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I’ve recently been immersed in Kate Fox’s book Watching the English, a popular anthropological tour of English idiosyncrasies. Much of her assessment of the English national character is rooted in our linguistic habits; indeed, a good half of… Read More
The previous blog describes getting to grips with speech recognition tools for successful dictation. In terms of using speech recognition for translation work, certain types of projects lend themselves more easily to be being handled by a dictation application. The very first project I took on was relatively straightforward from a linguistic perspective in the sense that it consisted of a set of product descriptions for an online retailer. However, it was riddled with proper nouns, brands and catchy product names that were not in the speech recognition dictionary. You have the option of spelling out individual words, but when these are frequent or contain foreign diacritics, the whole thing slows you down so much it becomes exasperatingly tedious.
I developed a technique of inserting place markers for proper nouns or other text the speech recogniser couldn’t handle, so I could cut and paste from the original later. In fact, another key lesson was just how helpful it is to still have one hand able to use the mouse to cut and paste, and for switching quickly between applications, hitting return, and making minor edits. The challenge would be far greater if you were forced to use speech recognition for everything. I’m sure it’s not impossible, but the learning curve would be much steeper.
But the biggest takeaway from this was to pick and choose projects carefully and avoid anything with lots of text that would not be in a standard dictionary. I also found that PEMT and proof reading projects were fiddly because these involve moving around in existing text, which is harder than creating text from scratch.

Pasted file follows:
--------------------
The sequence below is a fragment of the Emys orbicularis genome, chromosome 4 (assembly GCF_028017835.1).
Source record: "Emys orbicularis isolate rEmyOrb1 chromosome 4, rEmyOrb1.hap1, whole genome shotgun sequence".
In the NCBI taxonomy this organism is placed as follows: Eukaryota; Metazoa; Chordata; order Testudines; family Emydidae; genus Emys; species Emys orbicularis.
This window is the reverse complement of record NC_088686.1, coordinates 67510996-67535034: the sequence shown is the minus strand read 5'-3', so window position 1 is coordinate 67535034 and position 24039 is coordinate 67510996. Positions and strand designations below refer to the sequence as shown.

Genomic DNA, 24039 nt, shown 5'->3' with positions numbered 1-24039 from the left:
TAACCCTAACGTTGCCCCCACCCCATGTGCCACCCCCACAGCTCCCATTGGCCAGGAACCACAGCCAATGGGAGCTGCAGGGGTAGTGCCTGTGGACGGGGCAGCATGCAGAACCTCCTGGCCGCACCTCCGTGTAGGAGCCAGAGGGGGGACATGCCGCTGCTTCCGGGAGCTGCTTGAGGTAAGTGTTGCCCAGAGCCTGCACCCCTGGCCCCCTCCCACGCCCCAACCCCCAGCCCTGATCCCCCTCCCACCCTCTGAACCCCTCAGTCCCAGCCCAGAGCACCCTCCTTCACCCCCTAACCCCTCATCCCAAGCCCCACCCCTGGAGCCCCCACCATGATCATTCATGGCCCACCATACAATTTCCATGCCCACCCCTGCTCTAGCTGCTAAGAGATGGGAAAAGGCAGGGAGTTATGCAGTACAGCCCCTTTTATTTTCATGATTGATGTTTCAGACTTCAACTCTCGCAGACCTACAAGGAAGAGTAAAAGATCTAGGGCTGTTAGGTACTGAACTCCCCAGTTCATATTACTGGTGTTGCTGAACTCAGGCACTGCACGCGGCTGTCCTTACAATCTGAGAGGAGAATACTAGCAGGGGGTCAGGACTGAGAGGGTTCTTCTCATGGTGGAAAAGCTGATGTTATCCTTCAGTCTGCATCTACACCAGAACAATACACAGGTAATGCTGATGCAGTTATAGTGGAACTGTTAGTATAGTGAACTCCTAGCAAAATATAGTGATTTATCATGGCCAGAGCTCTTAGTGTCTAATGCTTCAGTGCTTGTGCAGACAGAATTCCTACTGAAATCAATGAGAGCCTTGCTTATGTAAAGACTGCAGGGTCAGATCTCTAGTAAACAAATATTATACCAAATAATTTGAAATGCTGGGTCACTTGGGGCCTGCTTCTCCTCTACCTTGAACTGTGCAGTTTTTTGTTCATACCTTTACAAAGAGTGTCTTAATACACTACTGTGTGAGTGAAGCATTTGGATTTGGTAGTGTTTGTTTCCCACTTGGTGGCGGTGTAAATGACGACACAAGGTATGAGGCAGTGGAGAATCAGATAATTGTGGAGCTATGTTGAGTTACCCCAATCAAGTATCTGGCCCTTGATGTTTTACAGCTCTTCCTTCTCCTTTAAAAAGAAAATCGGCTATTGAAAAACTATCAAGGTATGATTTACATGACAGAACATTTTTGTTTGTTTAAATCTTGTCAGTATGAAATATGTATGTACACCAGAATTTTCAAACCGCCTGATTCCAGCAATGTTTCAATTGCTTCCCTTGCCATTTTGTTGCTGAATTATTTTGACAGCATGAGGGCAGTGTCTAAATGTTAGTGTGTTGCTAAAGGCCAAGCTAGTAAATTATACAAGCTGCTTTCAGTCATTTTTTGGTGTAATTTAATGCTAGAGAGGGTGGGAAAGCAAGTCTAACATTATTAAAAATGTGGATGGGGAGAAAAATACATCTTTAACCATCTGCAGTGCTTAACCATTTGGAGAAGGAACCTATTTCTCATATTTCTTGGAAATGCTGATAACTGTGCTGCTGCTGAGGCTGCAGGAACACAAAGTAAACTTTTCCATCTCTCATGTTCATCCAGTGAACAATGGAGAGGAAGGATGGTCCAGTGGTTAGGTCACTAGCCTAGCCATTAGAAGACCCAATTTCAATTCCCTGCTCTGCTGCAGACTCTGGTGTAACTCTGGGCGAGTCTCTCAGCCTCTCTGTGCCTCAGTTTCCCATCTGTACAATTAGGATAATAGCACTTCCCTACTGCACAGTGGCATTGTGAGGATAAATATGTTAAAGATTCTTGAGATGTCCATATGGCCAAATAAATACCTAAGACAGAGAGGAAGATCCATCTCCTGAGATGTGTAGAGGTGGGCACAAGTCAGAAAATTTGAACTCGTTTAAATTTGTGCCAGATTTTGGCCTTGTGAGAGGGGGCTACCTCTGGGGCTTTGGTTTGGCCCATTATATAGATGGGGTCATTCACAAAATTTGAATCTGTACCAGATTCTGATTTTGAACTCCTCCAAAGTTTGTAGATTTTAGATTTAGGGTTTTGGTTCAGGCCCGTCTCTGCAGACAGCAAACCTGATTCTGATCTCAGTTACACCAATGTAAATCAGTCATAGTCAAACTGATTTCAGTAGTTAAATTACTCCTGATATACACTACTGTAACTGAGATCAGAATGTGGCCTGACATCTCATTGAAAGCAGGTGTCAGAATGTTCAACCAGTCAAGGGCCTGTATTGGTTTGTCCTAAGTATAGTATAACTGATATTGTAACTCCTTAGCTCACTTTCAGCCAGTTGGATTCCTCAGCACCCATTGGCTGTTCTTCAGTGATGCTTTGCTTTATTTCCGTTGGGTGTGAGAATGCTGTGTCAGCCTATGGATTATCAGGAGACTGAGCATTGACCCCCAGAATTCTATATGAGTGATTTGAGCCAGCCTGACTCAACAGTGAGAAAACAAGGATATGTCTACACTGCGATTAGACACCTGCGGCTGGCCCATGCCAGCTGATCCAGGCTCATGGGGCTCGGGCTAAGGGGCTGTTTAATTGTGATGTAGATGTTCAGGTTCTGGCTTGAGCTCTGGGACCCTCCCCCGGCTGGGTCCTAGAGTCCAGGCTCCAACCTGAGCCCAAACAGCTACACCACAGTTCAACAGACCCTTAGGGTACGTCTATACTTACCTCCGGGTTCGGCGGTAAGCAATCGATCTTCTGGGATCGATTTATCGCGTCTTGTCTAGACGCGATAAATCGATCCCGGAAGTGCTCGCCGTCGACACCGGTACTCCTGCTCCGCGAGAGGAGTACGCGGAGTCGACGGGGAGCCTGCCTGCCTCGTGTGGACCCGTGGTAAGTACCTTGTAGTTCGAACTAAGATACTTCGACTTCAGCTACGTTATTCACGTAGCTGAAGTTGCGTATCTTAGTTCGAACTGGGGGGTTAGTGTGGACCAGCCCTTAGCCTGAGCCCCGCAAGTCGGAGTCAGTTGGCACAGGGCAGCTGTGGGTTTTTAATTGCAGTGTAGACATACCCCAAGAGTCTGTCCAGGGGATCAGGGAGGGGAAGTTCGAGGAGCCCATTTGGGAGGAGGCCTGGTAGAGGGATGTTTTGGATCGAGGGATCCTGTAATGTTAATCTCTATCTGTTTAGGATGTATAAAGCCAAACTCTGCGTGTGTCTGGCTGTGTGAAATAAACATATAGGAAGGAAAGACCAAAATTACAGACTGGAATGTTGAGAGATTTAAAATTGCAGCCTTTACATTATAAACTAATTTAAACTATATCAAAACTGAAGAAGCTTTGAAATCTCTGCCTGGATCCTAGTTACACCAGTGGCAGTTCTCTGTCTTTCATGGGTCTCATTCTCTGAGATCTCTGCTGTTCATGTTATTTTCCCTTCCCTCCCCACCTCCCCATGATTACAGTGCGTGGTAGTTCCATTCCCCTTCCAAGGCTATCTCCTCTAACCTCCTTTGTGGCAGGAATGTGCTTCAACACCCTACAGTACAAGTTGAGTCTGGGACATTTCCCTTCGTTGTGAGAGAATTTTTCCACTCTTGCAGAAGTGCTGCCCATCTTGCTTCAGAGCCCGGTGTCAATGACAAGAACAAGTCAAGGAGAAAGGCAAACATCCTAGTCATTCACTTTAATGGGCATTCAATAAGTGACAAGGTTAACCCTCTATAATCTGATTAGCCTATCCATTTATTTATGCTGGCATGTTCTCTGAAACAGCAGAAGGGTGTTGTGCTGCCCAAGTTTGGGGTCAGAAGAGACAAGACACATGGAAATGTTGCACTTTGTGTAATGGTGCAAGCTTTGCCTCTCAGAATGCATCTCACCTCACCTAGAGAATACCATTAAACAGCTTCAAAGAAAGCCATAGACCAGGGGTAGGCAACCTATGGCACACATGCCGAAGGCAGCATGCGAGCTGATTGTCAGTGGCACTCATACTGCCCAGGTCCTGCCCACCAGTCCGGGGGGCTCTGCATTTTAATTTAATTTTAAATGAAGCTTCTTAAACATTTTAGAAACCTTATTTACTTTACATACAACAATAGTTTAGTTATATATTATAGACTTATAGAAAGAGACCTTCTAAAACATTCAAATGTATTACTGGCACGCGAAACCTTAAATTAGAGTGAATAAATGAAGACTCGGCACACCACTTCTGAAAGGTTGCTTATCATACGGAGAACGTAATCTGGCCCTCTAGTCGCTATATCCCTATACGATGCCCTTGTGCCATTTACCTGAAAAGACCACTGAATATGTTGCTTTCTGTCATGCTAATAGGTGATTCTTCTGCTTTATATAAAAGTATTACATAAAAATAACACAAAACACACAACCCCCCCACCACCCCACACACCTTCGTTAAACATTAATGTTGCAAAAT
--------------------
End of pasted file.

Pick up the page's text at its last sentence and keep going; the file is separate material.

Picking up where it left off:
One annoying quirk of using the speech recognition tool in combination with CAT applications was the way it automatically inserts a space at the end of sentences. CAT tools usually have individual sentences in separate segments and then insert the necessary spaces between sentences automatically. There may be a way to stop the speech recognition tool doing this, but I never figured it out and resorted to manually deleting the rogue additional space at the end of every sentence.
Aside from the technical challenges, working in this way had an impact on the translation process itself. In particular, it required thinking ahead in whole sentences, rather than typing and retyping as part of the translation process. This made me realise that my standard practice is to read the German then start typing in English, immediately going back and rephrasing repeatedly until I reach the end of the sentence. At which point, I read the whole sentence and rework it again. This approach simply isn’t efficient using speech recognition due to the added difficulty of editing existing text. It makes more sense to try and produce a more polished initial version by thinking before you type! I wonder if this increased forethought will be a habit that I will carry over to my translation practice even when working with two arms.
I successfully used speech recognition with an online CAT tool, within Microsoft Word and Excel, to compose messages in a browser-based email application and to work with SDL Trados. Working with the Termbase in Trados proved slightly tricky as once you are in dictation mode you cannot pick up terms from the dictionary quite as easily as when you are typing. In the online translation tool that I use, if you switch to a different tab in the middle of dictation to look something up (e.g. using an online dictionary, thesaurus or a generic web search tool), you lose everything you’ve entered so far, so you need to remember to save your partial translation before switching away.
One final important difference to note when working with speech recognition tools is that a different type of proof reading is required for the completed translation. Typographic errors are unlikely to involve spelling mistakes because the speech recognition tool is limited to inserting words from its dictionary. What you will find are real words that have been misheard (e.g. our -> are, this -> thus etc.). These are often harder to spot, so the text will need very careful checking.
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